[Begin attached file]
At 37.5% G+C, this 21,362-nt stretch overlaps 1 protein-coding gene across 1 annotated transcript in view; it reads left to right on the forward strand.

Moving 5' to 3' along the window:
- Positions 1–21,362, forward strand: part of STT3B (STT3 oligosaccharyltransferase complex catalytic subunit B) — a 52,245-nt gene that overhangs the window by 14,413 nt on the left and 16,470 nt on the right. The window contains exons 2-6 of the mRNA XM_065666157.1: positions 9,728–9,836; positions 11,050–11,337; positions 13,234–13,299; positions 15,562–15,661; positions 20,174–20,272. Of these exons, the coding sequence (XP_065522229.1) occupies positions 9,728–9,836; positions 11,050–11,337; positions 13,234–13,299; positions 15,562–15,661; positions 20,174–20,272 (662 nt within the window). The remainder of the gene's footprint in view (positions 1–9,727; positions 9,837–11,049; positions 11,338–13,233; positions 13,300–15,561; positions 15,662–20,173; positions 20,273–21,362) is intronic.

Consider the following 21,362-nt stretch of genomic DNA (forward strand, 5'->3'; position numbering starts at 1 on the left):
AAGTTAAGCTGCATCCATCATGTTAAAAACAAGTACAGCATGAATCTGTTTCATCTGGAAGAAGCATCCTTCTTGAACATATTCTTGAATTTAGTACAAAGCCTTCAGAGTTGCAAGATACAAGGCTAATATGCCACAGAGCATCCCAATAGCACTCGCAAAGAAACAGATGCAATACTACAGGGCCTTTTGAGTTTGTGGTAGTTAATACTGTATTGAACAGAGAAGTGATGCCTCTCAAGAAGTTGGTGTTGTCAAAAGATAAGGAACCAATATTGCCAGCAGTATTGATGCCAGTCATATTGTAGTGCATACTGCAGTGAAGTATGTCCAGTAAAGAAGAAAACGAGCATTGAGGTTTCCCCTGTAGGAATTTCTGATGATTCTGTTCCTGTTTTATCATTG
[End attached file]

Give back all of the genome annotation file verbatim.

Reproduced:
At 37.5% G+C, this 21,362-nt stretch overlaps 1 protein-coding gene across 1 annotated transcript in view; it reads left to right on the forward strand.

Moving 5' to 3' along the window:
- Positions 1–21,362, forward strand: part of STT3B (STT3 oligosaccharyltransferase complex catalytic subunit B) — a 52,245-nt gene that overhangs the window by 14,413 nt on the left and 16,470 nt on the right. The window contains exons 2-6 of the mRNA XM_065666157.1: positions 9,728–9,836; positions 11,050–11,337; positions 13,234–13,299; positions 15,562–15,661; positions 20,174–20,272. Of these exons, the coding sequence (XP_065522229.1) occupies positions 9,728–9,836; positions 11,050–11,337; positions 13,234–13,299; positions 15,562–15,661; positions 20,174–20,272 (662 nt within the window). The remainder of the gene's footprint in view (positions 1–9,727; positions 9,837–11,049; positions 11,338–13,233; positions 13,300–15,561; positions 15,662–20,173; positions 20,273–21,362) is intronic.

Consider the following 21,362-nt stretch of genomic DNA (forward strand, 5'->3'; position numbering starts at 1 on the left):
AAGTTAAGCTGCATCCATCATGTTAAAAACAAGTACAGCATGAATCTGTTTCATCTGGAAGAAGCATCCTTCTTGAACATATTCTTGAATTTAGTACAAAGCCTTCAGAGTTGCAAGATACAAGGCTAATATGCCACAGAGCATCCCAATAGCACTCGCAAAGAAACAGATGCAATACTACAGGGCCTTTTGAGTTTGTGGTAGTTAATACTGTATTGAACAGAGAAGTGATGCCTCTCAAGAAGTTGGTGTTGTCAAAAGATAAGGAACCAATATTGCCAGCAGTATTGATGCCAGTCATATTGTAGTGCATACTGCAGTGAAGTATGTCCAGTAAAGAAGAAAACGAGCATTGAGGTTTCCCCTGTAGGAATTTCTGATGATTCTGTTCCTGTTTTATCATTG